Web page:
RIDDLE OF THE CREDIT RATINGS
Downgrades will dampen the South African economy
THE CREDIT rating downgrades of South Africa’s five largest South African banks is expected to lead to a tighter and more expensive credit market, resulting in less consumption and fixed investment expenditure and a dampening in economic growth and employment prospects.
The housing and new vehicle markets are likely to take further knocks from the tighter and more expensive credit market.
Cas Coovadia, the managing director of the Banking Association of South Africa, said last week that the downgrades would lower South Africa’s creditworthiness and make financing harder and more expensive to source, with knock-on effects for all South Africans, especially the poor.
Azar Jammine, the chief economist at Econometrix, said the increased cost of bank funding would be passed on to consumers and businesses in the form of higher interest rates and also result in increased difficulty in getting credit from banks or at higher interest rates. Jammine said most of the damage caused by the downgrades was to business confidence and the continued willingness of banks to lend as before.
“The downgrading of the banks will make it more difficult for banks to support fixed investment,” he said.
Jammine added that the April credit growth figures showed declines across all forms of loans, but what was not clear was whether that was because of increased caution on behalf of borrowers or lenders tightening their lending conditions. National Treasury said last week that some business stakeholders were complaining about tightness in the credit market.
It said it would engage the finance sector and the Reserve Bank for a better understanding of possible interventions.
‘In some cases, pricing may be adjusted for higher funding costs, but not in others.’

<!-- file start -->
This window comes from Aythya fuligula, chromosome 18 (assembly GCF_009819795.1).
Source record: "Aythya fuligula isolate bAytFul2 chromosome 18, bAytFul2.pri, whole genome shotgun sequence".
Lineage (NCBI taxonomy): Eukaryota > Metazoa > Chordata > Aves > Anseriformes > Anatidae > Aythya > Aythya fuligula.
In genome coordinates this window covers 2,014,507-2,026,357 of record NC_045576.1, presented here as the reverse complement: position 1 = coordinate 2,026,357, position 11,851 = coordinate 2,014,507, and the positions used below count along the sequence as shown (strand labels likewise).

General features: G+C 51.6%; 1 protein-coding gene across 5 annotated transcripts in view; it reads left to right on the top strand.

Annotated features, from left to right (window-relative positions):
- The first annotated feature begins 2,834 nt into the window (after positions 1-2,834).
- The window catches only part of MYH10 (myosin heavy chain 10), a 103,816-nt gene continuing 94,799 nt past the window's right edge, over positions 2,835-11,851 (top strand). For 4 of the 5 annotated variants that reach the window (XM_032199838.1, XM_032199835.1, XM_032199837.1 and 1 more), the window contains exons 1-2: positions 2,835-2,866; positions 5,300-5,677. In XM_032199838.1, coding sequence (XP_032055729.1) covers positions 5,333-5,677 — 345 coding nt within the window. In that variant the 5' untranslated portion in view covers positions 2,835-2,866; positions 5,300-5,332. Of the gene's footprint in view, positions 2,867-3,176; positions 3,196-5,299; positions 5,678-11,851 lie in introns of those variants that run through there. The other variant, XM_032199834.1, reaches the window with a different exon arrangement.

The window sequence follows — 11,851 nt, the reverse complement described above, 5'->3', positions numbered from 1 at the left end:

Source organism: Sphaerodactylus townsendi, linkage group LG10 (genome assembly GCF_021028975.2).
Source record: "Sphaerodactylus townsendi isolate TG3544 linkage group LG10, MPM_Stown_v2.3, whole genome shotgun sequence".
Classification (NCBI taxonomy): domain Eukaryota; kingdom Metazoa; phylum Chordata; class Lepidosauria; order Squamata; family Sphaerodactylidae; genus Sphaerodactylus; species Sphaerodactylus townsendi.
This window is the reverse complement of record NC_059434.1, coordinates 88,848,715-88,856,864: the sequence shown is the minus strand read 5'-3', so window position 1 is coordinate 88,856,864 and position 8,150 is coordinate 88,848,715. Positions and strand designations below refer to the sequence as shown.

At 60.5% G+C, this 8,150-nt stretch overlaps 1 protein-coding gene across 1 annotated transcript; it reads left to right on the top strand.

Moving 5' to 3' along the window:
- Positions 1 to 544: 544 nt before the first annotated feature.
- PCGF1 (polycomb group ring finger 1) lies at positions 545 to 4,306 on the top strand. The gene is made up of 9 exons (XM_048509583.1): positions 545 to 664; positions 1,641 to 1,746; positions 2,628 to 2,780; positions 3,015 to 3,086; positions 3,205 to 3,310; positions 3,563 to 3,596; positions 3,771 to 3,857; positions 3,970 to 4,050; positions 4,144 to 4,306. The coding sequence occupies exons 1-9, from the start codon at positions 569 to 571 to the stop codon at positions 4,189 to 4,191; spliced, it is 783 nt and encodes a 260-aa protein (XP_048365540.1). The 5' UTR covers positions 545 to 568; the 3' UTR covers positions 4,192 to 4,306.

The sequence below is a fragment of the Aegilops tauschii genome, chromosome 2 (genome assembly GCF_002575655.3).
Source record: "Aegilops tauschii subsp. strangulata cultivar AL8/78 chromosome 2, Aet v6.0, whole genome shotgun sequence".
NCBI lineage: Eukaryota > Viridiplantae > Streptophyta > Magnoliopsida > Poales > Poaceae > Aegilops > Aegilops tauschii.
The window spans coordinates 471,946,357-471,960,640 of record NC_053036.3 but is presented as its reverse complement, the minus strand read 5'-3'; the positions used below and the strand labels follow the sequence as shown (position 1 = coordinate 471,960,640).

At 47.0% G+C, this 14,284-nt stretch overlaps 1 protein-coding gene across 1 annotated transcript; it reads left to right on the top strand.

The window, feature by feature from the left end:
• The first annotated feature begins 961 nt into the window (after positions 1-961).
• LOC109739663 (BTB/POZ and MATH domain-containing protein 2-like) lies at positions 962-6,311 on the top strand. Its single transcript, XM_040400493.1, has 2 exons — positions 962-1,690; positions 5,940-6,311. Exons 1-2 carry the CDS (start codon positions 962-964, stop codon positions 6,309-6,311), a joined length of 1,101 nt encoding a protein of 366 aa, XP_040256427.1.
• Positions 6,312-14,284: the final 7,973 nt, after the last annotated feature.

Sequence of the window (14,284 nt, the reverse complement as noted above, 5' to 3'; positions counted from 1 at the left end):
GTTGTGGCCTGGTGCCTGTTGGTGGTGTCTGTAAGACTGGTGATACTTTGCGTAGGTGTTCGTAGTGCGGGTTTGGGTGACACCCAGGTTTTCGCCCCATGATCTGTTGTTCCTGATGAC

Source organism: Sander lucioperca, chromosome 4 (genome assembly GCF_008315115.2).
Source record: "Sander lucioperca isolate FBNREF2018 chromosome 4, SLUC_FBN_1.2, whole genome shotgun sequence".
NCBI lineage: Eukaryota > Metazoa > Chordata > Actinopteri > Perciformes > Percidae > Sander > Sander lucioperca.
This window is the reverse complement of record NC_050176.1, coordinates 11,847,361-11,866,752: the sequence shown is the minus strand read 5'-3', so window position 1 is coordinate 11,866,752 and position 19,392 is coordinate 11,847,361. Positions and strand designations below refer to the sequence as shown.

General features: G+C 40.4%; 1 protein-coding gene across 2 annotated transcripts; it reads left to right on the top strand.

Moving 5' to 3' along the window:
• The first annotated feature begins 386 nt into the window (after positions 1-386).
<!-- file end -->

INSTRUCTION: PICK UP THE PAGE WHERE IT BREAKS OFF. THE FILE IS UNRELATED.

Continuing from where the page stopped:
“This is critical for supporting business investment and general credit to households,” it said.
Mike Schussler, the chief economist at economists.co.za, said banks would take on less risk because of the downgrades and become “very stingy” in approving loans, resulting in fewer cars and houses being sold, and limiting increases on credit cards and being more careful in granting micro loans.
Kamilla Kaplan, an economist at Investec, said consumers who wanted to take on more debt would not be able to do so easily. Kaplan said household consumption rates, which accounted for 60 percent of gross domestic product, were expected to remain weak.
“We’ve seen this in credit data released by the Reserve Bank, where real credit extension to households is negative and in nominal terms very low. Basically we will not get a credit fuelled expenditure boom any time soon,” she said.
Arno Daehnke, the chief financial officer of Standard Bank, said the downgrade by Moody’s was not unexpected and, due to the new Moody’s rating remaining above sub-investment grade level, has had minimal impact on domestic currency and interest rate markets.
Daehnke said the pricing of the vast majority of lending products were not limited by regulatory caps, but rather by market dynamics and the additional cost of funding flowing from ratings downgrades would therefore either be absorbed by the bank or passed on to customers.
“In some cases, pricing may be adjusted for higher funding costs, but not in others,” he said.
An Absa spokesperson said the downgrade had so far had a negligible effect on Absa’s overall cost of wholesale funding.
The spokesperson said pricing on existing loans to customers would be honoured in line with the contractual terms and the bank would have to absorb any material increases in costs.